Okay, another food post, and this one is dedicated to just cheese.
I mean, who doesn’t love cheese?
Just kidding…but not really. Is there anybody in the world who hates cheese?
But hear me out.
Essentially, I am a shufu, the Japanese word for housewife. Or more like, because a part of my life is dedicated to doing stuff around the house, I jokingly call myself that. Don’t get me wrong, I do work.
I have to.
But hubby, being the typical Japanese man that he is, doesn’t know how to cook, so that task falls to me. I also have to do the grocery shopping. I usually grab a few supplies here and there on my way home from work.
And recently, I have been obsessing over the price of cheese. Since October, in conjunction with the tax hike in Japan, it’s gotten more expensive. This is why any time there is a sale on cheese, I pounce on this chance to stock up and buy as much as I can.
It’s not just any type of cheese, it has to be the natural kind that is produced in Hokkaido.
I usually buy two kinds: camembert cheese and fresh mozzarella cheese.
For camembert, two of the popular brands sold at the grocery stores are Tokachi Meiji brand:
I prefer the taste of this particular camembert cheese. It is creamier and smoother. It is also less salty than the brand below. The only thing I don’t like is that it comes in a smaller package than the other one.
The other brand that I get is Yukijirushi brand:
For about ¥300 yen for 100 grams, this brand is more economical than Yukijirushi, which is sold at 90 grams for the same exact price. I know 10 grams won’t make that much of a difference, but psychologically, something hits me and tells me that I am losing out if I buy the other brand.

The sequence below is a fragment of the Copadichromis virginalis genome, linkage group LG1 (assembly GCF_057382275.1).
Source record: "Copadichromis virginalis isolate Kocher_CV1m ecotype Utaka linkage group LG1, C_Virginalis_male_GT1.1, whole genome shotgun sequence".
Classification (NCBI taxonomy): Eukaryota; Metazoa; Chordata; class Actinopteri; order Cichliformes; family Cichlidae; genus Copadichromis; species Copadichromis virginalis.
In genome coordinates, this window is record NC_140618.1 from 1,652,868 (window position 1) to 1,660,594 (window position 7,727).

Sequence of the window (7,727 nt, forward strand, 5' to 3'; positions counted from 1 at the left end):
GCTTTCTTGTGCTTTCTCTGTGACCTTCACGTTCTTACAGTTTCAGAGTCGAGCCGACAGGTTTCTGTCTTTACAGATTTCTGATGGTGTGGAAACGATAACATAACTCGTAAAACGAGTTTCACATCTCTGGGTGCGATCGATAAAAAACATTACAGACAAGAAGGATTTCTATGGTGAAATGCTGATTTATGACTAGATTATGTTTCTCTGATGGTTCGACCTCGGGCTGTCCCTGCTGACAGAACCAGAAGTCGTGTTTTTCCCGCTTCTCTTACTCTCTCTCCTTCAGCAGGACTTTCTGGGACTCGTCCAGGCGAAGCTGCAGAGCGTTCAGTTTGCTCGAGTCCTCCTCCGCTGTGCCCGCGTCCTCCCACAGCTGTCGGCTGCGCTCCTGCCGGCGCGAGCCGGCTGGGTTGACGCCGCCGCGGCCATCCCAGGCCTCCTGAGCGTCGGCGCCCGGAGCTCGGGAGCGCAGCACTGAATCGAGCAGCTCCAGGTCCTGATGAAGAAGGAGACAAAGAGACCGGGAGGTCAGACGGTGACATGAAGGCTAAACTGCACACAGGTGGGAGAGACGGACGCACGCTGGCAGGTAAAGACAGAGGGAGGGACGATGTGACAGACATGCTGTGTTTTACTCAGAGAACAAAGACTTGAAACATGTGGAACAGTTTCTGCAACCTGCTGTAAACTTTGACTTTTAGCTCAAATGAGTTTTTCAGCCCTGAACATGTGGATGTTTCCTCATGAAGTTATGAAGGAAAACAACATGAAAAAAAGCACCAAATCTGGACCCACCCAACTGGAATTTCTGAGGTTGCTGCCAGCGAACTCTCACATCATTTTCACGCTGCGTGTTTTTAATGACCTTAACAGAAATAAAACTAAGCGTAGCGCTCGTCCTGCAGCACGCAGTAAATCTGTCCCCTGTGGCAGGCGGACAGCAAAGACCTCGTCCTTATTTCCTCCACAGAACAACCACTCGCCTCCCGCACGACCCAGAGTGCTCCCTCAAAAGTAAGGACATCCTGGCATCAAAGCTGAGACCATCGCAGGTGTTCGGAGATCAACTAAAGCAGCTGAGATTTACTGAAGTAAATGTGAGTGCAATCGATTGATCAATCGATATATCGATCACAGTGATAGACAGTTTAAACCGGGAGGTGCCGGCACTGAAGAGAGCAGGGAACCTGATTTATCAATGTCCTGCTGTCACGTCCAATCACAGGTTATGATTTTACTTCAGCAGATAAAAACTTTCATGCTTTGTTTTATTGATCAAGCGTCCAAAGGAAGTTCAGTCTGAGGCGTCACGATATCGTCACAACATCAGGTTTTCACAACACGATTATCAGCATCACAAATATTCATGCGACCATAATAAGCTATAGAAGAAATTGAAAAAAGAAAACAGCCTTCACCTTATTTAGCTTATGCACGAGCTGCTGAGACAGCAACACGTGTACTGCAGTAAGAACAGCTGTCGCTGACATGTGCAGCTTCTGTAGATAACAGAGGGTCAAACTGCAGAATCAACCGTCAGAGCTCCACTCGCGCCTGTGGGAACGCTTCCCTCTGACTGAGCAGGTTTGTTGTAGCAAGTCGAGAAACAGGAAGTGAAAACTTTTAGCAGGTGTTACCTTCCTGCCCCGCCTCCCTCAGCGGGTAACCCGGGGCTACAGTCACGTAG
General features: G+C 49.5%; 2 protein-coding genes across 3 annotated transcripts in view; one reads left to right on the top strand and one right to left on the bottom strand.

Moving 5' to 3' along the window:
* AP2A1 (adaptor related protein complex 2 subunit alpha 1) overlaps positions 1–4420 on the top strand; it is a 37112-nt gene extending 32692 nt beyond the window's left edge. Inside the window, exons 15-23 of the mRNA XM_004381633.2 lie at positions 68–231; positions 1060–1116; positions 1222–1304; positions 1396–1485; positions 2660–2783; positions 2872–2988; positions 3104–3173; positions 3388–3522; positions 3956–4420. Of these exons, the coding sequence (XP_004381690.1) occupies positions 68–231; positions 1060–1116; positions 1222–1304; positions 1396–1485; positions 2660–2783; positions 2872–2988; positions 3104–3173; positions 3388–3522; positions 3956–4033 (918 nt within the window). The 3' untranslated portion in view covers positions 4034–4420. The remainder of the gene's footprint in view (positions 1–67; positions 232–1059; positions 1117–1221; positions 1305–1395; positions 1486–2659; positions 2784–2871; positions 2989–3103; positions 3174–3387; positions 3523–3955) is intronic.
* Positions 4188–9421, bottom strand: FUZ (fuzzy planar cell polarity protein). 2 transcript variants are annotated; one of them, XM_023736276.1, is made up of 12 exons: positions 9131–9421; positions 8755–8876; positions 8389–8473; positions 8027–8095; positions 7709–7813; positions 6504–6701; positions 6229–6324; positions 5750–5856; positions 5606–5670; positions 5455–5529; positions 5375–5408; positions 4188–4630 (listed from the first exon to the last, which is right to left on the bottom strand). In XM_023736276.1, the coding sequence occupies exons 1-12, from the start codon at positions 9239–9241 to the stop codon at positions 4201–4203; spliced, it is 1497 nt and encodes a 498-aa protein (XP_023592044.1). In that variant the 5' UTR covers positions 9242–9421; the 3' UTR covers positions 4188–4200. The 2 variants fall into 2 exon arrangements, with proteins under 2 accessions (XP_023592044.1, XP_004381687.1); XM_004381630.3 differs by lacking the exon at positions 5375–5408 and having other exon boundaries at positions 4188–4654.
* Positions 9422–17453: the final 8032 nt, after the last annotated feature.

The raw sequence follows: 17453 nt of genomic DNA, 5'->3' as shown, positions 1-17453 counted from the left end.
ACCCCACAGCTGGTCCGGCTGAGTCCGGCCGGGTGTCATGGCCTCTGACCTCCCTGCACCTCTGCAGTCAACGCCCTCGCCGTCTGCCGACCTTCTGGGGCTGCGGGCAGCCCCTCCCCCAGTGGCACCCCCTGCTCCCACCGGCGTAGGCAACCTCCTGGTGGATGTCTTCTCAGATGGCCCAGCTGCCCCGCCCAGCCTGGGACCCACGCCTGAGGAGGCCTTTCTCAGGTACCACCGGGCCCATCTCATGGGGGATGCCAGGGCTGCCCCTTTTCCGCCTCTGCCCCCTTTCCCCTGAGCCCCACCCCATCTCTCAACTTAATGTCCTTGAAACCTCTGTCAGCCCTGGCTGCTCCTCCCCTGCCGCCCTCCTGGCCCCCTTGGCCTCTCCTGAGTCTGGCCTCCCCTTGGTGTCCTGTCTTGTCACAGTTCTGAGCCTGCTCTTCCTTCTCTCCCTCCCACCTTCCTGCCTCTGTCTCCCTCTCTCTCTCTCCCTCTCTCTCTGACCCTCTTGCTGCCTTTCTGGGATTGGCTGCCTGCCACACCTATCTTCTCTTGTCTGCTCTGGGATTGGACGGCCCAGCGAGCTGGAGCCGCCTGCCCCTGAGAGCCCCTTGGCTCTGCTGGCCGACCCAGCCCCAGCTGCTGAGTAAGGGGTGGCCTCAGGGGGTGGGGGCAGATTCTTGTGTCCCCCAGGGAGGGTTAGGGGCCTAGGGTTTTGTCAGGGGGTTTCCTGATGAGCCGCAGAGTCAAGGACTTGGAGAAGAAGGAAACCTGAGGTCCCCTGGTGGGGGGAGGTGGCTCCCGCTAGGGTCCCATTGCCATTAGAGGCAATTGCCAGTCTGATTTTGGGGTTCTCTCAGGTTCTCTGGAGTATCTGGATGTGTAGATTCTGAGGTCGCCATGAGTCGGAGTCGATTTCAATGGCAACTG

No matter, though. Both are delicious.
I like to eat camembert just as it is, sliced up and served with wine. I also put it in my own and my husband’s bento box for lunch.
However, my favorite cheese would probably be the fresh mozzarella cheese:
This one is made by a brand most people will be familiar with: Kraft. However, everything is made from Hokkaido milk, so it’s still a local product in my eyes.
I like that this cheese is very flexible. You can put it in a lot of dishes because the taste is so bland. You can tear it up and put it in salad. You can even add it to pasta as a topping. But most of the time, it is served on top of pizza.
When you open the product and take out the water it is served with, you get just a white, solid, blob. This description is just so tasty.
My favorite way to serve it is to slice it up into eighths, then take a whole tomato and slice it up the same way. Arrange them on the plate, sprinkle salt, pepper, oregano, basil, and olive oil and you’re done. You’ve got a nice cheese and tomato salad. It’s simple, but it’s one of our favorite dishes.
As you can see, I love cheese.
I think I might have been Italian in my previous life 🙂